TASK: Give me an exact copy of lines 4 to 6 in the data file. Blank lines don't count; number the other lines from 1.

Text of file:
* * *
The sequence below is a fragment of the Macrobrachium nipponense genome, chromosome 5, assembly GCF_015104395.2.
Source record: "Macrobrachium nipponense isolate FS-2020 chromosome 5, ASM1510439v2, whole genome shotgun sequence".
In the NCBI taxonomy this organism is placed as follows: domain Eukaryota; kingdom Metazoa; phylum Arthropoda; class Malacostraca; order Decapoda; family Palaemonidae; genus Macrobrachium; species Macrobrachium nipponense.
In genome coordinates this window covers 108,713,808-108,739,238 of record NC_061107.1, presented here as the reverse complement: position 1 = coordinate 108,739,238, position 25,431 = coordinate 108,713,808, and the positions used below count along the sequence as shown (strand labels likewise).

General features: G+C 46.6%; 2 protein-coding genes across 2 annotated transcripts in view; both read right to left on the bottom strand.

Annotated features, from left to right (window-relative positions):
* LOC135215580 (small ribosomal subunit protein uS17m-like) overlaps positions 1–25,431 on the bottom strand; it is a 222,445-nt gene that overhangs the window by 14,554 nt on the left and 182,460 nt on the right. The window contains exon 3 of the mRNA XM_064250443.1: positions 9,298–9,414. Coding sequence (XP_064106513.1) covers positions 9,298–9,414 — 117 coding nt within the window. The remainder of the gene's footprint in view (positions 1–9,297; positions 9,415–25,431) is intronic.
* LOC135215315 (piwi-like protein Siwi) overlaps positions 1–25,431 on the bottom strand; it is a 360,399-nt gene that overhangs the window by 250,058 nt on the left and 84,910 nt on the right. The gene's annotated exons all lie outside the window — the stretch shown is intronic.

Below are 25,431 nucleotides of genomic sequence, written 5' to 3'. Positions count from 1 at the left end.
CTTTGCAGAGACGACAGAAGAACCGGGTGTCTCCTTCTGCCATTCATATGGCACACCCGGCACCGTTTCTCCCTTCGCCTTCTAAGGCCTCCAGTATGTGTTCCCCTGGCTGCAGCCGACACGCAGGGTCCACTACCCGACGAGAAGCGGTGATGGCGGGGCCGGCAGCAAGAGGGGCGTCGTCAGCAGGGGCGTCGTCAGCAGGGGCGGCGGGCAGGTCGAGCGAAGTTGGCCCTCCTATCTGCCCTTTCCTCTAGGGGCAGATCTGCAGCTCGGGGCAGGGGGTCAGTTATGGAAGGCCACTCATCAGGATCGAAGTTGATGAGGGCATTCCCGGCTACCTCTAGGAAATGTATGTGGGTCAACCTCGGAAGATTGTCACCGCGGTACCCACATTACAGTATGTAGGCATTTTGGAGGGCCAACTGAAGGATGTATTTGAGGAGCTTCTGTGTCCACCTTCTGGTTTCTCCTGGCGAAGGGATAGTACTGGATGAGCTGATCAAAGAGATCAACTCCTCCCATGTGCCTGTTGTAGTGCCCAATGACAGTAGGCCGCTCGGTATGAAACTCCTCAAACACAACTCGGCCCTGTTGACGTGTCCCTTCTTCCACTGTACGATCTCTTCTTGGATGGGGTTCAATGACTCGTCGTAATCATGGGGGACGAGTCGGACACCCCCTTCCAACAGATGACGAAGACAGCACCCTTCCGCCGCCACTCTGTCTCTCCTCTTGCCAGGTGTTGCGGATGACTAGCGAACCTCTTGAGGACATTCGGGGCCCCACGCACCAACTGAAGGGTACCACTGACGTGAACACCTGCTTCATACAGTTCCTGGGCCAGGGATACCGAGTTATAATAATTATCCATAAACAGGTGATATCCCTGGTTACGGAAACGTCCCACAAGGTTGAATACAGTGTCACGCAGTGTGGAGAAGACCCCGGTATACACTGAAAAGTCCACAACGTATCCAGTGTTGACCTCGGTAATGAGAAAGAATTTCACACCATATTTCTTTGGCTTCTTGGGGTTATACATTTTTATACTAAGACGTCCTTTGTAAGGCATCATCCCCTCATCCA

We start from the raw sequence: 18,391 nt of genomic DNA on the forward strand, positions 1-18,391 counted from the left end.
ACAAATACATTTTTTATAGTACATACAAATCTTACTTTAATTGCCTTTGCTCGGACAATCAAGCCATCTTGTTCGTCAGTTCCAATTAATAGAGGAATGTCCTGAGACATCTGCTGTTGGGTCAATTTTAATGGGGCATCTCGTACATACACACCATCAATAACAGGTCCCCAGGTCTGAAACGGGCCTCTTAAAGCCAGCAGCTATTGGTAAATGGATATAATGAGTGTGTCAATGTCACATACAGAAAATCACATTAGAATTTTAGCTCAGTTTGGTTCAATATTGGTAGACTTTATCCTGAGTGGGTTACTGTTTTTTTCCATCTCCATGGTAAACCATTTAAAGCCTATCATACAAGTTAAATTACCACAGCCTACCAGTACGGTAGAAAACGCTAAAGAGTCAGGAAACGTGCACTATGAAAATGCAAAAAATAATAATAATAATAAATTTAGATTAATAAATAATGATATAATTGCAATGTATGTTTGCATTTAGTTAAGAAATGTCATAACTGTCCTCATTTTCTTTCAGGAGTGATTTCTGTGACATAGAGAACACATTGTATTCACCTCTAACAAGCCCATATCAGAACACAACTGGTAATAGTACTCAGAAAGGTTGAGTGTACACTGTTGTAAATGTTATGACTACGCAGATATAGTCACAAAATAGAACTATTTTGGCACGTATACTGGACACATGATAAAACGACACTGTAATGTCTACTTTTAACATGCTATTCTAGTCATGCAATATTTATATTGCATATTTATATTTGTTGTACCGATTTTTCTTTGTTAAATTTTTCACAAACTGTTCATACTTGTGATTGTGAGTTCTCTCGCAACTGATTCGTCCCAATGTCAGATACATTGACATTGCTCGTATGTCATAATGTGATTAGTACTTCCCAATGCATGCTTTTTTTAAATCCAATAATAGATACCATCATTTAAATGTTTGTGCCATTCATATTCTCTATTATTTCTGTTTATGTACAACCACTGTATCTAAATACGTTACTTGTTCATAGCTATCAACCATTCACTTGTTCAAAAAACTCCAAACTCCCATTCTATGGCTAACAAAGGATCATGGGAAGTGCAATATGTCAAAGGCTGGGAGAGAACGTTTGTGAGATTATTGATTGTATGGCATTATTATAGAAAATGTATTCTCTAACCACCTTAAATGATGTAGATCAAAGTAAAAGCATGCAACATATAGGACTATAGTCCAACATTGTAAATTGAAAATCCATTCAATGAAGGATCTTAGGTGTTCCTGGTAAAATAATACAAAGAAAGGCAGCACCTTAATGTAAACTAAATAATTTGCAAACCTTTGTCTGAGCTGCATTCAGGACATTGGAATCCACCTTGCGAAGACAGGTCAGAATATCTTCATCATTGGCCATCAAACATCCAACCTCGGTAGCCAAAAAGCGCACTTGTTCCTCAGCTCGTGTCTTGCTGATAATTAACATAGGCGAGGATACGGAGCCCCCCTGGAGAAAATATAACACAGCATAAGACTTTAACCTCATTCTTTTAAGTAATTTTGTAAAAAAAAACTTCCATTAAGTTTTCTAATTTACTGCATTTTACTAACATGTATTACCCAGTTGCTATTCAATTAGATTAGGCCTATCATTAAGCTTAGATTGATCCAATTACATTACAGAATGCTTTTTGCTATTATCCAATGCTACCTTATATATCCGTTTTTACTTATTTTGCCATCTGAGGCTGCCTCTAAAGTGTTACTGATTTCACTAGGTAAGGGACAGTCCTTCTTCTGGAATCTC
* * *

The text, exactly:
In genome coordinates this window covers 108,713,808-108,739,238 of record NC_061107.1, presented here as the reverse complement: position 1 = coordinate 108,739,238, position 25,431 = coordinate 108,713,808, and the positions used below count along the sequence as shown (strand labels likewise).

General features: G+C 46.6%; 2 protein-coding genes across 2 annotated transcripts in view; both read right to left on the bottom strand.

Annotated features, from left to right (window-relative positions):